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America's Children: Key National Indicators of Well-Being, 2013

Child Maltreatment

Child maltreatment includes physical, sexual, and psychological abuse, as well as neglect (including medical neglect). Maltreatment in general is associated with a number of negative outcomes for children, including lower school achievement, juvenile delinquency, substance abuse, and mental health problems.29 Certain types of maltreatment can result in long-term physical, social, and emotional problems, and even death. For example, "shaken baby syndrome" can result in mental retardation, cerebral palsy, or paralysis. Child maltreatment includes both fatal and nonfatal maltreatment.

Indicator Fam7: Rate of substantiated maltreatment reports of children ages 0–17 by age, 1998–2011
Rate of substantiated maltreatment reports of children ages 0–17 by age, 1998–2011

NOTE: The count of child victims is based on the number of investigations by Child Protective Services that found the child to be a victim of one or more types of maltreatment. The count of victims is, therefore, a report-based count and a "duplicated count," since an individual child may have been maltreated more than once. The number of states reporting varies from year to year. States vary in their definition of abuse and neglect. Data since 2007 are not directly comparable with prior years as differences may be partially attributed to changes in one state's procedures for determination of maltreatment.

SOURCE: Administration for Children and Families, National Child Abuse and Neglect Data System.

  • In 2011, the rate of substantiated reports of child maltreatment was 10 per 1,000 children ages 0–17. This represents a decrease since 2007, when the rate was approximately 11 reports per 1,000 children ages 0–17.30
  • Younger children are more frequently victims of child maltreatment than are older children. In 2011, there were 23 substantiated child maltreatment reports per 1,000 children under age 1, compared with 13 reports for children ages 1–3, 11 for children ages 4–7, 8 for children ages 8–11, 8 for children ages 12–15, and 5 for adolescents ages 16–17.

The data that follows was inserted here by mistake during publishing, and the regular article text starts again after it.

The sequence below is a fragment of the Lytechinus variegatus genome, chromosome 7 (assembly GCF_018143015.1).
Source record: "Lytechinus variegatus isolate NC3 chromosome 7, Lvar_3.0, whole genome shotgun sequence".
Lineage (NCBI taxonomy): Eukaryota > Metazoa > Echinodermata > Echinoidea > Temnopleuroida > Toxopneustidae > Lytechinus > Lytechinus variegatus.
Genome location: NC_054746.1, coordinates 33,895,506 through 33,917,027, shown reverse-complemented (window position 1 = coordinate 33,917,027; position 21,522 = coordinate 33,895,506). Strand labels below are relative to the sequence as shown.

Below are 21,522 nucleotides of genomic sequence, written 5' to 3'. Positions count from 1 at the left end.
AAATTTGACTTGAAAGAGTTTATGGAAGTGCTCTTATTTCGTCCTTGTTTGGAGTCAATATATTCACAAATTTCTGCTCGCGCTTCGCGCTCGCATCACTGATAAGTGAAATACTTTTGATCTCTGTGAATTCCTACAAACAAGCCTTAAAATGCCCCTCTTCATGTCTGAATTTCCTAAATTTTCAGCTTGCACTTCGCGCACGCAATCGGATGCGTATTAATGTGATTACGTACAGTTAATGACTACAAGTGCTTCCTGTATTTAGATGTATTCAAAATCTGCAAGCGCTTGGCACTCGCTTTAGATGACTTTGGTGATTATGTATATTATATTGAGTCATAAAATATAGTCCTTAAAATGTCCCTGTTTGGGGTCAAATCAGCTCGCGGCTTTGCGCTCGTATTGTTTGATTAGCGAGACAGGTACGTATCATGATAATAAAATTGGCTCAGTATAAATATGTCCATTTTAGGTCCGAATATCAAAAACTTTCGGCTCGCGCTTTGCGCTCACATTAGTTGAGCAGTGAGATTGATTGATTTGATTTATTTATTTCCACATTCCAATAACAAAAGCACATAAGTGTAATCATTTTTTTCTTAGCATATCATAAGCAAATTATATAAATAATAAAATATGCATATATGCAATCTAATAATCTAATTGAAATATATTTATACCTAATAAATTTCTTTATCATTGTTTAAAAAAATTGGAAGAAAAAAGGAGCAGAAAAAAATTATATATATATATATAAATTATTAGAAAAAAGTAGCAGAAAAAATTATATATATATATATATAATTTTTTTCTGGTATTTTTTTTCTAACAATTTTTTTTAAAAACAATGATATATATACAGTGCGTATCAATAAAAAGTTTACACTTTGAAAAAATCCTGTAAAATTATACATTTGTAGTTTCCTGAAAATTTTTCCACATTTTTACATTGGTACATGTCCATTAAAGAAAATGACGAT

• Higher rates of maltreatment were reported for girls than boys (10 reports per 1,000 for females vs. 9 for males).
  • While neglect is the most common type of maltreatment across all age groups, types of maltreatment vary by age. In 2011, about 81 percent of substantiated child maltreatment reports for children ages 0–3 involved neglect, compared with 63 percent for adolescents ages 16–17. Twenty-one percent of substantiated reports for adolescents ages 16–17 involved physical abuse and 17 percent involved sexual abuse. Among substantiated reports for children ages 0–3, some 14 percent involved physical abuse and 2 percent involved sexual abuse.
  • In 2011, Black, non-Hispanic children had the highest rates of substantiated child maltreatment reports (15 reports per 1,000 children), followed by American Indian or Alaska Native children (12), children of two or more races (11), Hispanic children (9), White, non-Hispanic children (9), Native Hawaiian or Other Pacific Islander children (9), and Asian children (2).

table icon FAM7.A HTML Table, FAM7.B HTML Table

29 Office on Child Abuse and Neglect, Department of Health and Human Services. (2003). A coordinated response to child abuse and neglect: The foundation for practice. Retrieved August 28, 2006, from the Child Welfare Information Gateway, http://www.childwelfare.gov/pubs/usermanuals/foundation/foundationf.cfm.

30 Data since 2007 are not directly comparable with prior years as differences may be partially attributed to changes in one state's procedures for determination of maltreatment. Other reasons include the increase in children who received an "other" disposition, the decrease in the percentage of children who received a substantiated or indicated disposition, and the decrease in the number of children who received an investigation or assessment.